I have been thinking a lot lately about being responsible for yourself and taking care of yourself. Too many non-ADD spouses subordinate themselves to the issues that ADD brings into their lives and, in so doing, lose themselves (or worse, become someone whom they don’t recognize and don’t like). I think of this as being a victim of the tyranny of ADD. But it doesn’t have to be this way.
The reason I’ve been thinking about this is that I’ve been reading up about the issue of codependence for my research for my book. An interesting topic that is usually thought of in terms of addictions, particularly alcohol addiction. The basic concept is that the non-alcoholic spouse becomes so concerned about protecting the alcoholic from the issues around the alcoholism that she a.) enables his alcoholism by “picking up after him” and b.) becomes totally consumed by responding to the unexpected twists and turns that alcohol in their relationship creates and c.) becomes someone she doesn't recognize. Sound familiar?!
Anyway, it got me thinking about how best to support my own husband who, really, is pretty independent at this point…not like he used to be. The change in him just reinforces the fact that I was hindering him, not helping him, when I did all that stuff for him. Things like picking up after his messes, arranging his life for him (convincing myself he couldn’t do it successfully himself) etc. WRONG! He’s perfectly capable of arranging his life and, now that I’ve stopped trying to take over, he does it fine. And when he misses something, that’s okay with me now because it’s NOT MY JOB!!! His problem, not mine. Boy, is that a freeing way to think! And the great surprise to me has been that now that I’ve given him the gift of not trying to take over his life, he’s much more willing to actually think about me (!). This generosity was always part of his nature, but when I was mad at him (and him at me) he hid it away.
This is a long-winded way of saying for this holiday season, be selfish! Think about yourself. What do you need? What would bring some joy to you? Splurge a little – perhaps a massage or a long soak in the tub with a good book. It doesn’t have to be expensive…just focused on YOU! And, importantly, since I’ve given you “permission” to do this, you don’t have to feel guilty about it! (YAY – I knew I could be helpful!) At the same time, see if you can give your spouse the gift of being himself without worrying about the consequences (assuming there is not specific danger to anyone...)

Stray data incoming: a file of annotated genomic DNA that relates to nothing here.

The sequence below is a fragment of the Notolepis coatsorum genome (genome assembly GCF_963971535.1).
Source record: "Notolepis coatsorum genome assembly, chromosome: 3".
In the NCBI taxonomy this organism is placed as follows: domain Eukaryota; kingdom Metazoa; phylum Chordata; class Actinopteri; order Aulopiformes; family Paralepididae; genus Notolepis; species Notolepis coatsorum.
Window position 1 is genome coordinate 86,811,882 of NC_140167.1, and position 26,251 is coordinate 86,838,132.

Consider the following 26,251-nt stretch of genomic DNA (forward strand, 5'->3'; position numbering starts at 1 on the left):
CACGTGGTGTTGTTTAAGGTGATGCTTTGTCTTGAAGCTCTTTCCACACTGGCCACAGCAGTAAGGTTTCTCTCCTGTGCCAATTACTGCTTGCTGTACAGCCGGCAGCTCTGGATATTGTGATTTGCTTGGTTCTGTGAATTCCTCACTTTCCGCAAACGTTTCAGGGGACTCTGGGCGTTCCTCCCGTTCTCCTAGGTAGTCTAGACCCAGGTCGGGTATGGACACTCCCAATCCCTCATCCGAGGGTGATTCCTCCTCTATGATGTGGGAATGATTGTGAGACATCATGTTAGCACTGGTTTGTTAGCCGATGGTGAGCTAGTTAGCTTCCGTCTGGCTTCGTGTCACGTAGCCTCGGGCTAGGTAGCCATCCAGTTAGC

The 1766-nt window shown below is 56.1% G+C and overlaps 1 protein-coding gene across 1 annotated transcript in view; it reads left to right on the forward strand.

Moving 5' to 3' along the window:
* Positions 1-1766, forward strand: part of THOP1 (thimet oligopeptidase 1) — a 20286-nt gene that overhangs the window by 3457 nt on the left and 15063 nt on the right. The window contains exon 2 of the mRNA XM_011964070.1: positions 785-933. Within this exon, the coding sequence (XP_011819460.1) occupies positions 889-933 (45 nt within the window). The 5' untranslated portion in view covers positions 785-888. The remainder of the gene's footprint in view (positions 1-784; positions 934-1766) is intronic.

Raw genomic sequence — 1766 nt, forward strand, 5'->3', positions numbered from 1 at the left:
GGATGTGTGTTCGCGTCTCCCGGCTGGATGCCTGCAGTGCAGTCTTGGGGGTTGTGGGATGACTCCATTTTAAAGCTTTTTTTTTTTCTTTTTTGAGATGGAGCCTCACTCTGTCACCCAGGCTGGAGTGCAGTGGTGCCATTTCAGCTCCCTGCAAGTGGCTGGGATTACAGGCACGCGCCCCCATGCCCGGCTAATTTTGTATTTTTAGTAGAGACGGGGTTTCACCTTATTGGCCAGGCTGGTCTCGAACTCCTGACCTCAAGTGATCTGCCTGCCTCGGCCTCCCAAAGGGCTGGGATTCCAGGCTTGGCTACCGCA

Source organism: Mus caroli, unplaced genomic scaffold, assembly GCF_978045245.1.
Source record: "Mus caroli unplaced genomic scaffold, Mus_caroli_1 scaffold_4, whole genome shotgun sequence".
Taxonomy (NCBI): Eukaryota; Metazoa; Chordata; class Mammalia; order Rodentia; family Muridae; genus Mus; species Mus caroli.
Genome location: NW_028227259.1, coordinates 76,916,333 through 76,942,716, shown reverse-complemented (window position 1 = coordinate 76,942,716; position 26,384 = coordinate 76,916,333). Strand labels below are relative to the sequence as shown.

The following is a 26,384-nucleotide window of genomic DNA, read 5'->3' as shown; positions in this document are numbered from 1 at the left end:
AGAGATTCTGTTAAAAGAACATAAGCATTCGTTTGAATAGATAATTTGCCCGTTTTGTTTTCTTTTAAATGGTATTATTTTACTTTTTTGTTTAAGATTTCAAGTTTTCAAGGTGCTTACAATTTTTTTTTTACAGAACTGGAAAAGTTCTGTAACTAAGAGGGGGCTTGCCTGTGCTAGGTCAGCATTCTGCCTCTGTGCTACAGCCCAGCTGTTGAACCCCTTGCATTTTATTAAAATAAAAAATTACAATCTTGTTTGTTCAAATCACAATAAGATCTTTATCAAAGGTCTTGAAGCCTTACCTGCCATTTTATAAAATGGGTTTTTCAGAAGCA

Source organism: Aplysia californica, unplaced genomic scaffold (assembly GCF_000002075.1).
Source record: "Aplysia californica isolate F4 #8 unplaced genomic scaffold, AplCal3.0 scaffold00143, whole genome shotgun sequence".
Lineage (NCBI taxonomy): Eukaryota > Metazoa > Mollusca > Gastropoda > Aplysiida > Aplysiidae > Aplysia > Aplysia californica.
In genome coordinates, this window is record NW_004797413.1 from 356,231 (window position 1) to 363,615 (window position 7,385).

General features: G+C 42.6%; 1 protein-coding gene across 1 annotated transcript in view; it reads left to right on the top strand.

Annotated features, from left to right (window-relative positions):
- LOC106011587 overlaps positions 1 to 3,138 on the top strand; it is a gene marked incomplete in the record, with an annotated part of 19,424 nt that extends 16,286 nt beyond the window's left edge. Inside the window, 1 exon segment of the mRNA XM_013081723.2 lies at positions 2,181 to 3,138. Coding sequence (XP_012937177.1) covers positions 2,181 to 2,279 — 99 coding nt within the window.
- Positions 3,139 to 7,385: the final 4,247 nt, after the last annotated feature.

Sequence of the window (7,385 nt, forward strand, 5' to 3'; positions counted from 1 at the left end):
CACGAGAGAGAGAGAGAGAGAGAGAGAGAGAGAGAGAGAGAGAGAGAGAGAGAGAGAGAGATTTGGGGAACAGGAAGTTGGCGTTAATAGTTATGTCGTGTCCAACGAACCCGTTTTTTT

Here's hoping that everyone gets a bit of self-created peace and happiness these holidays!
- MelissaOrlov's blog
- Log in or register to post comments
Running Rough-Shod over Boundaries
Submitted by Shari on
I have so appreciated the comments posted here. I finally feel like I'm not alone. I have been in an ADD marriage for thirty years. We treated our son for ADD in his childhood over twenty years ago, and I suggested to my husband at the time that possibly this might help him too. But he refused to acknowledge that anything was wrong with his behavior.
He is obsessive/compulsive in nearly everything, over talks anyone in the conversation, runs from conflict and has the attention span of a puppy, yet blames everyone else for the damage he leaves in the wake of his selfishness. I have felt like the abandoned wife for thirty years, as he shows affection only when he wants "something". Then he treats me like a rag doll and abuses any personal boundaries in the bedroom. I've gone as far as "cutting him off" for several months, and that cuts me off too, but honestly, I would rather go without, than be used to satisfy his bizarre fetishes.
As a woman of faith, I am reluctant to divorce, but admit I have thought of it often as I am desperate for a "normal" life. I am a very passionate person, as well as expressive. My husband is talkative, but with and about everything and anyone but me, especially when it comes to "below the surface" issues, leaving me feeling even more alone. God has blessed me however, with the desire and gift to write, and I have taken that up as a means of an outlet as well as receiving the encouragement from readers that I have longed for from my husband.
I've often told him that it was his humor that I thought was so cute and clever when we first dated. I now see it was a facade to his real feelings and it's wearing thin with me and our three grown kids. He knows the jig is up and it's time to get real, as the marriage is in real jeopardy. He has finally relented to seeking treatment, so time will tell over the coming months the direction our marriage will take.
Submitted by Puckmania (not verified) on
But it's not really "selfishness" is it?
Submitted by Jared Rypka-Hauer (not verified) on